What to Do When You Hear Unpleasant Sounds
Isn’t hearing amazing? Receiving a cochlear implant gives many recipients access to a whole new world of sound. And there are lots of good sounds in this world: it’s hard to not be happy when you hear the voices of friends and family, children laughing, or birds chirping.
But sometimes you might run into an unpleasant sound, especially if you’ve recently received a cochlear implant. Of course it’s easy to be worried that these unpleasant sounds will stick around forever, but don’t worry: this is really common and the unpleasant feeling often won’t last.
So if you’re finding some sounds to be unpleasant, how do you know if it will just take time for your ear to adjust—or if you should talk with your audiologist?
What’s making a specific sound unpleasant? Answering that question is the first step to finding the solution.
Some sounds are designed to be unpleasant for everybody, whether or not they’ve received a hearing implant. These could be the wail of sirens, like an ambulance or fire truck, or the shriek of a smoke alarm; these sounds are meant to be alarming for the purposes of safety.
Of course, this doesn’t explain why some sounds are unpleasant. If you’ve just received a cochlear implant it might be because your brain is still adjusting. When you receive a cochlear implant you’ll start hearing in a whole new way. It will take your brain some time to get used to this new way of hearing, as well as re-learning some sounds that you might not have heard in years.
What could these sounds be? Here are some that I know can be initially unpleasant:
- Turning the pages of a newspaper or magazine
- Dogs barking
- Babies crying
- Doing the dishes
- Running water
- Voices, whether they’re from men, women, or children
Some of these sounds might seem uncomfortable in the first days or weeks of hearing with a cochlear implant, but don’t worry: this is usually just a matter of taking time and practicing your listening. Your “map”, or the custom settings that control your audio processor, will likely change quite a bit over the first month as you discover more and more sounds. As your map changes, you’ll become more and more comfortable with these sounds. This means that your brain is starting to remember these sounds and how to process them.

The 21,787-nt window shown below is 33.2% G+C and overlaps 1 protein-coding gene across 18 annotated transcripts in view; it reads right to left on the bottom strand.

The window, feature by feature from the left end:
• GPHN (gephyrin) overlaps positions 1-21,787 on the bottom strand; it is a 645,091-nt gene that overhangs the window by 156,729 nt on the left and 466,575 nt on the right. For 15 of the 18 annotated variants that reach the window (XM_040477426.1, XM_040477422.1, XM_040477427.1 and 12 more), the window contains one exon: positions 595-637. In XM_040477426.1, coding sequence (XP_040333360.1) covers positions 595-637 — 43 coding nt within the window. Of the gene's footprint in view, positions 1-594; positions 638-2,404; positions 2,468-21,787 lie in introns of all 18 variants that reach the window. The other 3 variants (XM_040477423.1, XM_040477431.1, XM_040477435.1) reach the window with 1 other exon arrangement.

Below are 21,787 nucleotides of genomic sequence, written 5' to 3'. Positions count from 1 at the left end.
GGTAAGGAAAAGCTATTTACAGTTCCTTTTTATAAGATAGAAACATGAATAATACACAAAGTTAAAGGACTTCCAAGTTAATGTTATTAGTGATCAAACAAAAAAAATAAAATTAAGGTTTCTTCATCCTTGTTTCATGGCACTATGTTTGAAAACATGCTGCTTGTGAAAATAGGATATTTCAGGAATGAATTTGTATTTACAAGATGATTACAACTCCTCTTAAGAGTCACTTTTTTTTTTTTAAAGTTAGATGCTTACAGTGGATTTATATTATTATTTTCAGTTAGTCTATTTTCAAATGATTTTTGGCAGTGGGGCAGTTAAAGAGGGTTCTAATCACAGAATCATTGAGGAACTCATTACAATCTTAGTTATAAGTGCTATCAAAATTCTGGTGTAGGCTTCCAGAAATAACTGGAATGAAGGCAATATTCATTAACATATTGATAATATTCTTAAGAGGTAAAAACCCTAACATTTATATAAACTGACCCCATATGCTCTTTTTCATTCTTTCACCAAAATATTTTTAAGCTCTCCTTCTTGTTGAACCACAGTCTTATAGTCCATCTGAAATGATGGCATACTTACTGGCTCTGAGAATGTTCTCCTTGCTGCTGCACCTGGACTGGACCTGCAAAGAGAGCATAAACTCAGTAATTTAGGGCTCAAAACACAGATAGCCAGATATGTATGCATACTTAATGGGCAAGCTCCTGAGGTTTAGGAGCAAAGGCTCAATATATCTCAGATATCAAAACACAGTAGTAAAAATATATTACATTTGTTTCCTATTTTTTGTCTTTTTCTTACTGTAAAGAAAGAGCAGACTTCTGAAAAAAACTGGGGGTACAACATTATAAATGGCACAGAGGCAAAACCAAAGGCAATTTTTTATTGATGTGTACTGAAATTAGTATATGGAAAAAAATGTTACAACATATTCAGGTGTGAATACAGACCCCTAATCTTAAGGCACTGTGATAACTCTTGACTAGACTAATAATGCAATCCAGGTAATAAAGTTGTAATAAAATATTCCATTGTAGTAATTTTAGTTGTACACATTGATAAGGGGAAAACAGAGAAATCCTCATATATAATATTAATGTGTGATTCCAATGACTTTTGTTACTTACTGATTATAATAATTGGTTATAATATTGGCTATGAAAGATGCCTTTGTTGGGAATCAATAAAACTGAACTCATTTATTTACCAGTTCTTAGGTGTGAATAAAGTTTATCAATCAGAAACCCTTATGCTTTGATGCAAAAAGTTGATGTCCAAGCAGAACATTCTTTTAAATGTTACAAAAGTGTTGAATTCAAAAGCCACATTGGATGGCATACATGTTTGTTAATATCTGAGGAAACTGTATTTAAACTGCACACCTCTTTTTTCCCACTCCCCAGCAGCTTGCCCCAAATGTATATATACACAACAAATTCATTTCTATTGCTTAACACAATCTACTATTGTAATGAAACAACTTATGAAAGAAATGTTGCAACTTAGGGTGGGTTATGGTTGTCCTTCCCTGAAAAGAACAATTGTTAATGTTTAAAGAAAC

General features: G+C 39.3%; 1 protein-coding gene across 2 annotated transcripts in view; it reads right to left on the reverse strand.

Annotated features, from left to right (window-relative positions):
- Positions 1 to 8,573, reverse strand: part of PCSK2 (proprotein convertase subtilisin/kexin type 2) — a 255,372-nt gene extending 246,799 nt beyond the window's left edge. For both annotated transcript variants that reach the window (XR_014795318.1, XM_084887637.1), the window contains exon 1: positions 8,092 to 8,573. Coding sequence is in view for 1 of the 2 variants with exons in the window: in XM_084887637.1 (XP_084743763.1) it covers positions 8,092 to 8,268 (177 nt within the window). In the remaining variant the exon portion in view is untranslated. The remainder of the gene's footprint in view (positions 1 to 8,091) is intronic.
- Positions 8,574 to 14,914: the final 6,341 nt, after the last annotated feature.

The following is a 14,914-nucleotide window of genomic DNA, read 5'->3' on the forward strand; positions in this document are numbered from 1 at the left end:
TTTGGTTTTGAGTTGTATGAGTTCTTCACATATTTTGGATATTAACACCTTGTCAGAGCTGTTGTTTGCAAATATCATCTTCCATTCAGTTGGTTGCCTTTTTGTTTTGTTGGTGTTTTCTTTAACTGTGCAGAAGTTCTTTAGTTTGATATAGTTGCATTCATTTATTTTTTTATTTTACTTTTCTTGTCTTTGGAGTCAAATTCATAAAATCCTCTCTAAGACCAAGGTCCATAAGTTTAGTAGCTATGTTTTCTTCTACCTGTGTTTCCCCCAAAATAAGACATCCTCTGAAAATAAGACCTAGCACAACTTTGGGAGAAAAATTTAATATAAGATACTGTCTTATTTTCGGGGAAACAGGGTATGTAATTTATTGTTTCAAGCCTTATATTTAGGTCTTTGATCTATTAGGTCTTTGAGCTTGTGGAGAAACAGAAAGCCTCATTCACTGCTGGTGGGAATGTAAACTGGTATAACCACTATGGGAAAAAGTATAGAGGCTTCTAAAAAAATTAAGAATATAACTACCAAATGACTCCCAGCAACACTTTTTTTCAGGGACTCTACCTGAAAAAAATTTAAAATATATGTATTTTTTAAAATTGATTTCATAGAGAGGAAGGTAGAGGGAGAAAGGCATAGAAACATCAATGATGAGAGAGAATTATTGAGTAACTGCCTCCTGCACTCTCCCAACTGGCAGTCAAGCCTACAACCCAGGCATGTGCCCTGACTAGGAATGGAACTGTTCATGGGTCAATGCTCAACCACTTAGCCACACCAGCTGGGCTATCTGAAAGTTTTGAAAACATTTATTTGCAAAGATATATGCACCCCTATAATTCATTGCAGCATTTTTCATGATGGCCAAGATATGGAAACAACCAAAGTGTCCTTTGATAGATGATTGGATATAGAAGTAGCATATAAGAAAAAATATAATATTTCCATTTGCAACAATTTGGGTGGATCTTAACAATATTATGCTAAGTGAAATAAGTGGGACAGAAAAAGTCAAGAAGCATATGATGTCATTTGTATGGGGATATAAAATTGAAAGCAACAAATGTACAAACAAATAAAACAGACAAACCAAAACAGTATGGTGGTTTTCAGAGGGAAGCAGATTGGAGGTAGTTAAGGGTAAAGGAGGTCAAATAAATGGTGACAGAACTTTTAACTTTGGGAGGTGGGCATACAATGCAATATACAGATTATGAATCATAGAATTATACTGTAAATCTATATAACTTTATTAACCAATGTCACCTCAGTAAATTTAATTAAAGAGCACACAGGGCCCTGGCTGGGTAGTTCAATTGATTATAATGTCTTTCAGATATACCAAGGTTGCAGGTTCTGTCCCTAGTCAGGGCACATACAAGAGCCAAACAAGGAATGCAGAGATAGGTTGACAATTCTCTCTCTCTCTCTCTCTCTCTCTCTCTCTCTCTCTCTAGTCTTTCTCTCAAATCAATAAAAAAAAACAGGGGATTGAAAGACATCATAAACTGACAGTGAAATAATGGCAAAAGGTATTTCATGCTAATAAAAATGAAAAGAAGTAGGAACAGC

What You Can Do
The most common time to be hearing sounds that might be uncomfortable are either in the first few months of your hearing, as I said above, or when you get a new map programmed. Don’t worry, that doesn’t mean it will always happen—but these are just the most likely times.
If this does happen to you, there are ways that you can take control of your hearing: adjusting the volume of your audio processor, or adjusting the microphone sensitivity, are two of the most effective. It’s easy to make these changes, because all you need is your FineTuner: push the Volume buttons up or down to adjust the volume, push the Sensitivity buttons up or down to adjust the microphone’s sensitivity.
These will adjust how you hear all sounds, not just the uncomfortable one, so use them carefully and make a balance. You want to be able to hear all sounds so that your brain can adjust to them while at the same time hearing comfortably. If the uncomfortable sounds happen only in a specific environment, you might want to change the volume or microphone settings only in that environment.
Both of these can provide short-term help but you shouldn’t learn to rely on them. Instead, talk with your audiologist because these changes can indicate that your map should be changed—you’re basically making temporary changes to the map through your FineTuner—and that these map changes can help you hear more comfortably.
Talk to Your Audiologist
Sometimes you’ll hear unpleasant sounds even if you’ve had your cochlear implant for a year or more. For example, if you’ve just had a new map programmed in it might be really sensitive to a certain sound or frequency. Or it could happen if you change or upgrade you audio processor to a newer technology, like a sound coding strategy; in these cases your brain might take a little longer to adjust than if you had just a simple map change.
Regardless of when this happens it’s important to let your audiologist know right away because it might need just a small tweak of your map to get you back to hearing comfortably.
What should you tell your audiologist? As much as you can, such as:
- What specific sound(s) bother(s) you
- What environments you’re in when you hear this sound
- How often you hear the sound
- How often it bothers you
By giving this information to your audiologist you can help him or her to make the best adjustments to your map. Once you’ve got that new map then it’s time to go out and start listening. After all, practice makes perfect! Pretty soon your brain should adapt to these sounds and you can go on enjoying all of the sounds.
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